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Are You Respecting your Children’s Boundaries? Here’s How to Start

One of the most important lessons we can teach our children is how to respect other people’s boundaries. It’s central to everyday social interaction, as well as to trickier topics they’ll need to understand when they get older such as consent. So it’s never too early to introduce the concept, and indeed most of us find it relatively easy to let our kids know when they’re overstepping the mark, or breaking social rules.

However, the most effective way to get the message across is to practise what we preach. In other words, we need to respect our children’s boundaries in order to show how it’s done. And then draw attention to it so they understand what is going on.

When your child is tiny, you naturally make all the decisions. If your baby needs their nappy changed, they don’t get a say in the matter. You decide, you take them to wherever you do your nappy changing routine, you undress them, you clean them… of course you do. There’s no other way. At a few months old, if they don’t want you to put their clothes on them and they get all wriggly, you gently but firmly dress them regardless.

Yet by the time your child leaves home, you wouldn’t dream of touching them without their permission (even if that’s unspoken), or telling them what clothes to wear, or who to be friends with. So, you’ve got to get from A to B. From making all the decisions for them, to respecting their independence. And they need to learn what boundaries they have a right to set.

The sooner you start, the better. It may not be practical when they’re infants, but it won’t be long before you start to allow them some autonomy, and by primary age there should be clear areas where they have a right to set their own boundaries, and to expect you to accept them.

Here’s an example – suppose your five-year-old hates being tickled and asks you not to do it. In that case you should stop and let them know you’re doing so because they asked. And here’s another instance that many parents overstep because they don’t view it as a boundary they should respect: suppose your child hates being made to give Granddad a kiss, maybe because they hate the feel of his beard or find it scary. Although, does it matter what their reason is? Is it acceptable to make someone kiss anyone they don’t want to?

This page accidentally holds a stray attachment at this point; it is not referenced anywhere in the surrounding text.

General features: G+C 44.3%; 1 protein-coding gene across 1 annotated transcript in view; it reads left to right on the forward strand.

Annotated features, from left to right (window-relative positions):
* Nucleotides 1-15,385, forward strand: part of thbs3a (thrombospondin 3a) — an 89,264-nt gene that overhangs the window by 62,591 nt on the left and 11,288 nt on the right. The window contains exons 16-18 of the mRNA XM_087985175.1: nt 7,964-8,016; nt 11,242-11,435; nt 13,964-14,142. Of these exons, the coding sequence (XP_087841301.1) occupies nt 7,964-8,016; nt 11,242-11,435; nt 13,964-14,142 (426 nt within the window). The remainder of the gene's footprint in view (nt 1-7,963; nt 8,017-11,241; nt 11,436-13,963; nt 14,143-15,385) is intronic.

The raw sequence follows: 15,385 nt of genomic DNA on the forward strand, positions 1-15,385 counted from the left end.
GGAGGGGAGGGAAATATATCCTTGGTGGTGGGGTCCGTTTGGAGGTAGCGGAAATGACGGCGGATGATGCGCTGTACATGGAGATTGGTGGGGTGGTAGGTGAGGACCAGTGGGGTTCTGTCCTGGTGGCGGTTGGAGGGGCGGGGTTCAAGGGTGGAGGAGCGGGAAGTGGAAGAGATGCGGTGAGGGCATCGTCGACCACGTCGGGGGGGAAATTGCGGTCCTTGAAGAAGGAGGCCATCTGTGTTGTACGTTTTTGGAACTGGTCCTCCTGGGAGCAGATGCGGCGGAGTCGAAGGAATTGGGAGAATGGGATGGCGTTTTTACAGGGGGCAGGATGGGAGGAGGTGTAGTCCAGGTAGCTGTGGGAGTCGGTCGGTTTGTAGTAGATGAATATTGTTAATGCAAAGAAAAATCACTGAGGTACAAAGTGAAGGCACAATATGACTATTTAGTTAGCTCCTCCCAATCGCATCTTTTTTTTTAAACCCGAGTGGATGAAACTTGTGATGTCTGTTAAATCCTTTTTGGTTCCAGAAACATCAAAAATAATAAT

Your child has a right to this boundary, and the best approach is to help them find a different way to greet Granddad that they are comfortable with.Pretty much all children reach an age when they no longer feel comfortable being naked in front of their parent. They might be seven or eight, or they might be much older. The boundary may be different with one parent than the other. They may be fine wandering round the house in their underwear, or they might only be happy fully clothed. This is a boundary they have a right to set at whatever age they choose, and we need to let them know we respect it. Privacy is important, and also covers your child’s right to be alone when they feel the need.

When your child lets you know they have a boundary, you can tell them in words that you accept it. The most important thing is to go along with it, but even better is to say, for example, ‘OK, fair enough, you’re entitled to say ‘no’ to that’. That way you’re making sure they understand the principle. Indeed, as they get towards the end of primary school age it’s good to have conversations about what boundaries mean.

The boundaries we have a right to set are very personal – they’re about our bodies, our privacy, and our feelings. They’re a bit like an invisible shield around us that other people aren’t allowed past without our permission. We’re entitled to say ‘no’ to being touched, tickled, or made to hug people we don’t want to. We have a right to personal privacy as far as is possible. And we can also refuse to accept people deliberately speaking to us in ways intended to hurt or demean. That doesn’t mean people can’t ever get cross, but we all need to express that in ways that don’t cross the line. One of the best ways to explore this with kids is when good examples come up in books or on TV. With younger children we can ask simple questions: ‘How do you think that made little bear feel?’ Over time you can get your child to think a bit more deeply.

As your child grows older, they will need to learn that respect is a two-way street. It’s not just about what they have a right to expect from others, although this is important if we want them to grow up able to be assertive and clear about their needs. They also need to recognise that if they want respect, they must give it too. So you’ll need to let them know clearly when they’re overstepping someone else’s boundary. And if necessary, spell it out for them: ‘Please knock before you come into the bathroom when I’m in there. If that’s the rule for me then it’s only fair that it’s the rule for you too.’

This article is an extract from ‘The Rules of Parenting’ by Richard Templar, author of the global best-selling “The Rules of… ” series.
The Rules of Parenting is available now in all good bookstores and is published by Pearson.